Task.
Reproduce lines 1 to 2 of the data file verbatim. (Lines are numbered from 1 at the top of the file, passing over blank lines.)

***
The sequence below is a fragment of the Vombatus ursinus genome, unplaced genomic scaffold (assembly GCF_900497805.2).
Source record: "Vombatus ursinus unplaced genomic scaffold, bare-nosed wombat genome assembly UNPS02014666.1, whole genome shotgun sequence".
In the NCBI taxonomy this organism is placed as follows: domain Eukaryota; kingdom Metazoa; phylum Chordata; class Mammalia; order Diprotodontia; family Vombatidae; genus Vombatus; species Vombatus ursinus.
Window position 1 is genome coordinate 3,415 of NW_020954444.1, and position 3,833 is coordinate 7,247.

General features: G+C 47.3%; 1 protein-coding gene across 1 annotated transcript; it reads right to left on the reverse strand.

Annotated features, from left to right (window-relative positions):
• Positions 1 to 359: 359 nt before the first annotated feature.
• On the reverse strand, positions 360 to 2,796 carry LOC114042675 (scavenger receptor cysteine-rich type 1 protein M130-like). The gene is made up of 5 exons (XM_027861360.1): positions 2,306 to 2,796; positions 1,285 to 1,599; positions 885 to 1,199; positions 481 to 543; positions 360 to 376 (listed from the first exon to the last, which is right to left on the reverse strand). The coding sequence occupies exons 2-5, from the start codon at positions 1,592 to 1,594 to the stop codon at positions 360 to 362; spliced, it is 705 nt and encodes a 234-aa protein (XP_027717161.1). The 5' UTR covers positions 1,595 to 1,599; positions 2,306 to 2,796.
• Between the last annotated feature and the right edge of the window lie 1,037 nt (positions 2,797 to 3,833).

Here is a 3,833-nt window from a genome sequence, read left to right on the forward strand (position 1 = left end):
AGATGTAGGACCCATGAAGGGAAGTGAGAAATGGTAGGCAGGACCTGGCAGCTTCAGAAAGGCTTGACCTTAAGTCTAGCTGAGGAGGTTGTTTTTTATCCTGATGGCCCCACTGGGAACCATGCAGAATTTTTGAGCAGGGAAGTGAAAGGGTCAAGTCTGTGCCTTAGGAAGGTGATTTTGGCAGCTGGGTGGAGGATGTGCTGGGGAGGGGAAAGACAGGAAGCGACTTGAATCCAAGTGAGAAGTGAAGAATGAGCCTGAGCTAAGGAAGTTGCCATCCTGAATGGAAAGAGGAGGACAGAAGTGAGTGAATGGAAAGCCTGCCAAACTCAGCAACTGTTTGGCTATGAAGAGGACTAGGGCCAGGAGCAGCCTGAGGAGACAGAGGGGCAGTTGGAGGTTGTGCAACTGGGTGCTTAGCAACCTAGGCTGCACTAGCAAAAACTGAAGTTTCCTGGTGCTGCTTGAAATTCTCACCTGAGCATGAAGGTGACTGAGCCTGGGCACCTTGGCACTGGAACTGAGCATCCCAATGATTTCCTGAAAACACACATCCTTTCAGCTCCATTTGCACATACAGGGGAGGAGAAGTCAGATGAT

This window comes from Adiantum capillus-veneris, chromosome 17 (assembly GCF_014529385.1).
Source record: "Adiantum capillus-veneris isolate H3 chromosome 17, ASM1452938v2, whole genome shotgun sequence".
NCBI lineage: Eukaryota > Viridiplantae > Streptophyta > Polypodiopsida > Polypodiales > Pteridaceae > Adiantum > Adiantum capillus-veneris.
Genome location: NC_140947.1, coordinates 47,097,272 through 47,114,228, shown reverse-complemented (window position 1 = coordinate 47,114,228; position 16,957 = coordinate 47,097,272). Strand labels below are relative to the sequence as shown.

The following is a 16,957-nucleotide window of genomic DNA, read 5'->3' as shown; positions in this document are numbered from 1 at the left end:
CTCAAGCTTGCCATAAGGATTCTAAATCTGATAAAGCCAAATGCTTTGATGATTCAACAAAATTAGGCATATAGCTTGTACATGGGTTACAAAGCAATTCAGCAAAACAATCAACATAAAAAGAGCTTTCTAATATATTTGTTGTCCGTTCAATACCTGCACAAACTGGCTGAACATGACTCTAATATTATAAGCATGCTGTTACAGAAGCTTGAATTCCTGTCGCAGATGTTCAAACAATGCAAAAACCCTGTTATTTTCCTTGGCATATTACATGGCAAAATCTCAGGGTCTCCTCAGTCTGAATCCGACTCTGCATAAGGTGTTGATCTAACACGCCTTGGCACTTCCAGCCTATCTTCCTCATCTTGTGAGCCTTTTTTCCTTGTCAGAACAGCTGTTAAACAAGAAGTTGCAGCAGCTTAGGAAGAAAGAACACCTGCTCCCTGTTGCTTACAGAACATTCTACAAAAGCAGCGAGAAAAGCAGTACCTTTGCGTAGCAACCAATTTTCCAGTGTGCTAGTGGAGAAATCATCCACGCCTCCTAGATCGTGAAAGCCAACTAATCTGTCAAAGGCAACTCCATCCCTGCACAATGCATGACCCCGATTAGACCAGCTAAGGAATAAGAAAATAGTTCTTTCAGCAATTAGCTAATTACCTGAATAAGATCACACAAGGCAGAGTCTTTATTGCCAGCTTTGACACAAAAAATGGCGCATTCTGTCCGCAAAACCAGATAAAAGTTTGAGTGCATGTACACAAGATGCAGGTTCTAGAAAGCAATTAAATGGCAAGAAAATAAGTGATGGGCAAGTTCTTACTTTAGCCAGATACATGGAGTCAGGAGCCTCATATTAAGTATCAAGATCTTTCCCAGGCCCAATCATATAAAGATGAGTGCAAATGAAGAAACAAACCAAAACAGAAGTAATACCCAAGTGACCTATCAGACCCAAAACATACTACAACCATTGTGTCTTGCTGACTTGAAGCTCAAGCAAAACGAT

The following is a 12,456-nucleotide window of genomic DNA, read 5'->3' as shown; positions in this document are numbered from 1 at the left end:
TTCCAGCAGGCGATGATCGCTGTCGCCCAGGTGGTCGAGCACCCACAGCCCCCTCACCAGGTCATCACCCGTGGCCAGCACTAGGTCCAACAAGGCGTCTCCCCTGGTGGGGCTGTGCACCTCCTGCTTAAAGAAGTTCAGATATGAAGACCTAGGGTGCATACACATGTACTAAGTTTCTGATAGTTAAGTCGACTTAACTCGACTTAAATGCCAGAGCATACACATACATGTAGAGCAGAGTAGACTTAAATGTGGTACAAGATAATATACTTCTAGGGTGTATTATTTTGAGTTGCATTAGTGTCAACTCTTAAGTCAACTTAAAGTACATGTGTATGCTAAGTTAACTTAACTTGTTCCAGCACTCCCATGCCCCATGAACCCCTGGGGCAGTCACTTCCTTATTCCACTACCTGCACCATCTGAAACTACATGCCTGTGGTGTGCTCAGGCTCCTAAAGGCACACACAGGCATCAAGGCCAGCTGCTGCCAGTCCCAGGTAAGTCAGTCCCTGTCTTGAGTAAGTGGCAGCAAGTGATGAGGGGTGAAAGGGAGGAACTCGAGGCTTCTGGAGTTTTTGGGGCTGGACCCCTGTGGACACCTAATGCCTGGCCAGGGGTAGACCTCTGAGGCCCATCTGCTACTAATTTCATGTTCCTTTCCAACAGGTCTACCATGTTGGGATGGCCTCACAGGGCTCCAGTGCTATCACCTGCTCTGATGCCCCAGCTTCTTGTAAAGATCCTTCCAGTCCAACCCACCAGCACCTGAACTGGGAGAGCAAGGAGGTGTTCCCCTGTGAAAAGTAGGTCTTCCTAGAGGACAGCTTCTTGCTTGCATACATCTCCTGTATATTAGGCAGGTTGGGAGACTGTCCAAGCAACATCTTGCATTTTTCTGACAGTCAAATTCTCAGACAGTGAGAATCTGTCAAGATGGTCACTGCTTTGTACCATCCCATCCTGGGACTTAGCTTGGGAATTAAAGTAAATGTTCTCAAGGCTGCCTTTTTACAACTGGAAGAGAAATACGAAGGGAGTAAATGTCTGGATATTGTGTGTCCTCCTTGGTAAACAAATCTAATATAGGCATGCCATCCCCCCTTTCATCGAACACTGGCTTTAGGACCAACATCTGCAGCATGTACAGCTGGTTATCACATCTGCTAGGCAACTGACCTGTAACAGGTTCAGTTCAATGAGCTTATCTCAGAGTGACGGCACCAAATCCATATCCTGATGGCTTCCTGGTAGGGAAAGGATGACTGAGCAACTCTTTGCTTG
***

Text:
The sequence below is a fragment of the Vombatus ursinus genome, unplaced genomic scaffold (assembly GCF_900497805.2).
Source record: "Vombatus ursinus unplaced genomic scaffold, bare-nosed wombat genome assembly UNPS02014666.1, whole genome shotgun sequence".